Re: Rebuttal to Dill's support for HR811 on oped

From: charlie strauss <cems_at_earthlink_dot_net>
Date: Fri Apr 27 2007 - 11:13:20 CDT

For me, support for HR811 comes down to tactics. Admittedly, the bill is atrocious in some aspects. But three years ago we'd have been thrilled with it. And, if you'll pardon the nerdly analogy, the Empire is preparing to strike back. There is growing opposition to our grassroots mission. Tactically it would be good to lock in some gains into law.

Moreover, I don't think there is a true consensus on what the right bill is. This forum in particular, OVC, is indeed a potential flash point for that disagreement, since many folks would want to have laws that would force pure hand marked ballots that might be incompatible with the OVC system concept. OVC is itself a brilliant recognition that there are aspects of technology that expedite elections and their are aspects that threaten them. Nearly all day-to-day election problems are of the mundane sort where expedition would be beneficial. Yet we have to steer around the yawning chasms of threats to voter secrecy, lack of auditbility, lock-in and unnessacary trust of vendors, etc... OVC is among the best threading of these problems while retaining benefits of automation.

Still many people make strong arguments that hand marked paper is sufficient. Do we really want this decided by the feds?

Perhaps a better statement would be that, if you had to buy a system today, this second, from the available choices on the market. Hand marked paper looks like a wise choice. But That does not mean it always has to be that way.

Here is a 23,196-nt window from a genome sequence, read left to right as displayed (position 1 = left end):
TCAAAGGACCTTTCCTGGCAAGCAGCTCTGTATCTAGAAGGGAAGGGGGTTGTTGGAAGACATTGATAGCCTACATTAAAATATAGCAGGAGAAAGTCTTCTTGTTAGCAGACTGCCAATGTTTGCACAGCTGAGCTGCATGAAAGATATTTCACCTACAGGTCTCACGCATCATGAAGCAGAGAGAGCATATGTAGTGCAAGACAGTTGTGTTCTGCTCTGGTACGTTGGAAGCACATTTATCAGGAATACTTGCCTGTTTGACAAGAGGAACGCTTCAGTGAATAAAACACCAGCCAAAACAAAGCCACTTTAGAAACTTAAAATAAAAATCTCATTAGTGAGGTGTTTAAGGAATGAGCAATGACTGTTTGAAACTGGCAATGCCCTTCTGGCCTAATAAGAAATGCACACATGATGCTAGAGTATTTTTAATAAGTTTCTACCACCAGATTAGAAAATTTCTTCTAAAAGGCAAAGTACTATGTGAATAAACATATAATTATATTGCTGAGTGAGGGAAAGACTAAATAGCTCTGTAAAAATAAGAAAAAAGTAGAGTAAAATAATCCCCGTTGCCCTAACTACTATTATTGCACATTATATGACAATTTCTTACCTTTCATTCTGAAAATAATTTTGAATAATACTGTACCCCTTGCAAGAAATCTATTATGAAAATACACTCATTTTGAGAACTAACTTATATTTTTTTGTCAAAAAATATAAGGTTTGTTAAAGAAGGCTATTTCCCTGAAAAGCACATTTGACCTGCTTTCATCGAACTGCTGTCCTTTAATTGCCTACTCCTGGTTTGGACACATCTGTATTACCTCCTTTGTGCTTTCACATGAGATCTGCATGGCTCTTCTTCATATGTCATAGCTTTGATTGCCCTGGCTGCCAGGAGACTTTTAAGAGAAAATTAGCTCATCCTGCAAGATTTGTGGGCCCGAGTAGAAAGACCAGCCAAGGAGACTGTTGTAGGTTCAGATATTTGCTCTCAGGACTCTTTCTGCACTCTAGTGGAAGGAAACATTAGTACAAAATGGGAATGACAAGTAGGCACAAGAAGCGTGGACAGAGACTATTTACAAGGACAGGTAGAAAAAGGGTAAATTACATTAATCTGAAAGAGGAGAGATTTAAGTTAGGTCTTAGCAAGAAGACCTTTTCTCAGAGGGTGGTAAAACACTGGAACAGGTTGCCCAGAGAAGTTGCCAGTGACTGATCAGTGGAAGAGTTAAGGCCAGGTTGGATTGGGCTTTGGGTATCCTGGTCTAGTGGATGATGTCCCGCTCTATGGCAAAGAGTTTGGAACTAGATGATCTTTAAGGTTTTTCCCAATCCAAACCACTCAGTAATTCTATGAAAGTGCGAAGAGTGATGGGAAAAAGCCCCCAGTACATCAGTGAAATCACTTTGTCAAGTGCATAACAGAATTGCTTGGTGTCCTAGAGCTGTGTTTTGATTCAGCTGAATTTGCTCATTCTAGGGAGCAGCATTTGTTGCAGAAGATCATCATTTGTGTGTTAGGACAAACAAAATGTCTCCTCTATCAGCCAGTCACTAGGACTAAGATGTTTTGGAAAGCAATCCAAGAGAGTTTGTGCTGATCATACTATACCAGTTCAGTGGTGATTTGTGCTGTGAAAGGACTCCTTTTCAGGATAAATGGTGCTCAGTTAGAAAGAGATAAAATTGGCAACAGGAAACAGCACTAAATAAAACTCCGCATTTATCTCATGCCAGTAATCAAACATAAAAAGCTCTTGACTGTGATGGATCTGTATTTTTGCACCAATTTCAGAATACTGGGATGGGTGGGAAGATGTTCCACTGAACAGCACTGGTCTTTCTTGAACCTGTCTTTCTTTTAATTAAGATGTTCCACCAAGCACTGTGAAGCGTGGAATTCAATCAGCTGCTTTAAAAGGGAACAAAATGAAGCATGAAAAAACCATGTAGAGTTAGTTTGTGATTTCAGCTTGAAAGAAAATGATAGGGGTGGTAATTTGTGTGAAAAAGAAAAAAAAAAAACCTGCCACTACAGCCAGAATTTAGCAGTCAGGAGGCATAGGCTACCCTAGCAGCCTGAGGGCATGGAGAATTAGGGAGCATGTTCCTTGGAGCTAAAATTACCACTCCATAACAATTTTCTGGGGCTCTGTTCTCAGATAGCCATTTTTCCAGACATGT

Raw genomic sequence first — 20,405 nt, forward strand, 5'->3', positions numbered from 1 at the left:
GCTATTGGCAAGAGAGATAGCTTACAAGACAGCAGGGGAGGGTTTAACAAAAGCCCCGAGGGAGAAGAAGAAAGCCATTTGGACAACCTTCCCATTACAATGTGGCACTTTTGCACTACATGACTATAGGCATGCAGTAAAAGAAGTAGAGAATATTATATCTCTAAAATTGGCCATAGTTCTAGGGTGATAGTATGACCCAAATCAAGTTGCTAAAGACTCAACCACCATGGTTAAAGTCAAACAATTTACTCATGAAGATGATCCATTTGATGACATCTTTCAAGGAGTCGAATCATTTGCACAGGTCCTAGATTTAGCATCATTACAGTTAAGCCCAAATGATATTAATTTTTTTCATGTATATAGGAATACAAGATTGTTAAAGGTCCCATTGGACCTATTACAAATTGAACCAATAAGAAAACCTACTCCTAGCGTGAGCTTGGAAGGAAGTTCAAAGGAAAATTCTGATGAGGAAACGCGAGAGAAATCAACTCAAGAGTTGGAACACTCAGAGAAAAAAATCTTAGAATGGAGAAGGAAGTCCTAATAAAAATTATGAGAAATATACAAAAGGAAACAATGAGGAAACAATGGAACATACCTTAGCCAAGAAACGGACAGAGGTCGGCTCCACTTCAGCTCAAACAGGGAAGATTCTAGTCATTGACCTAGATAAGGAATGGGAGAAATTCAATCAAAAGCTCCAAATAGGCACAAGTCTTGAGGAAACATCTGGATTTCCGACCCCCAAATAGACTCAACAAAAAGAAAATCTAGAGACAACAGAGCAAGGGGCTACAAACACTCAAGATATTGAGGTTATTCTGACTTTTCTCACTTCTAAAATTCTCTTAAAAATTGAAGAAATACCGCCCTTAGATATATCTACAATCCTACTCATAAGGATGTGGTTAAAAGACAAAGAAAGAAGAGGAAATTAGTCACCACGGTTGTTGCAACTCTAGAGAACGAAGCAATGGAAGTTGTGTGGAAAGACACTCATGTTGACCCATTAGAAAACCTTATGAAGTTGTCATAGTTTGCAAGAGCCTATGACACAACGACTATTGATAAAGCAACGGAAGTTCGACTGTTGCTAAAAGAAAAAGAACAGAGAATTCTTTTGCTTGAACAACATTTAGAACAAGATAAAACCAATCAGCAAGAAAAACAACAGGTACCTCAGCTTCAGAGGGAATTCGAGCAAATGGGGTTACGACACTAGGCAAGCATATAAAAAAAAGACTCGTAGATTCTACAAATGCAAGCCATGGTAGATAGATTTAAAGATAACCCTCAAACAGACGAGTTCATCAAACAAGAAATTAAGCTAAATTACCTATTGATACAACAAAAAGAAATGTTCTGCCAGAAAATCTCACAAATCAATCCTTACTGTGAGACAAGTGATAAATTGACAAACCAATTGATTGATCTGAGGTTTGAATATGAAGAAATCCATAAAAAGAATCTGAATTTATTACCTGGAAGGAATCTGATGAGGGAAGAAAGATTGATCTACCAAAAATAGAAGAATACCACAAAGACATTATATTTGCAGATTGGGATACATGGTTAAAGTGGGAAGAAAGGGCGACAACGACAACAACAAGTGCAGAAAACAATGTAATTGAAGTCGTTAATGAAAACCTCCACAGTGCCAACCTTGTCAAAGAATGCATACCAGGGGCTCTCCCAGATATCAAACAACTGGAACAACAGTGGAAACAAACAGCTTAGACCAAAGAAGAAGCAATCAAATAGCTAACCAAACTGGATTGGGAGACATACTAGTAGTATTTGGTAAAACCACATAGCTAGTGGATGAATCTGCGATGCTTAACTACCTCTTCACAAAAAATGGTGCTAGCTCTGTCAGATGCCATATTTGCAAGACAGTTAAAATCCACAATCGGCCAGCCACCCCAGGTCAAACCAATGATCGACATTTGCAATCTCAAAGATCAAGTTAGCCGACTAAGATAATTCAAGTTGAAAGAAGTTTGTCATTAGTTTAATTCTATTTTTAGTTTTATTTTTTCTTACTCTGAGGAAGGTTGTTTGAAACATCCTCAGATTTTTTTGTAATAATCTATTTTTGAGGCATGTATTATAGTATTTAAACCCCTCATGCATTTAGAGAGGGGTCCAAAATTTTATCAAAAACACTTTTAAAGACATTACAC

Just to demonstrate another form of disagreement. I believe that the manner of elections should be left to the states and the problem with HR811 is not its lack of teeth but in fact it's over specification of things. Adding more nitty details about how to run elections is not what I'd like to see in a replacement bill. States should be self interested in their election integrity so it's not patently obvious that federal intervention at a micro management level is needed. I sense however that people disagree since the established powers in most states have put up a great stone wall that is only now starting to crumble. In NM we feel like things are far from perfect but Gov Richardson put them on the right track with a sound footing. Up until then we had little traction, and might have liked to see some federal intervention. But in hindsight I now believe that State regulation is better than federal intervention.

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Received on Mon Apr 30 23:17:15 2007

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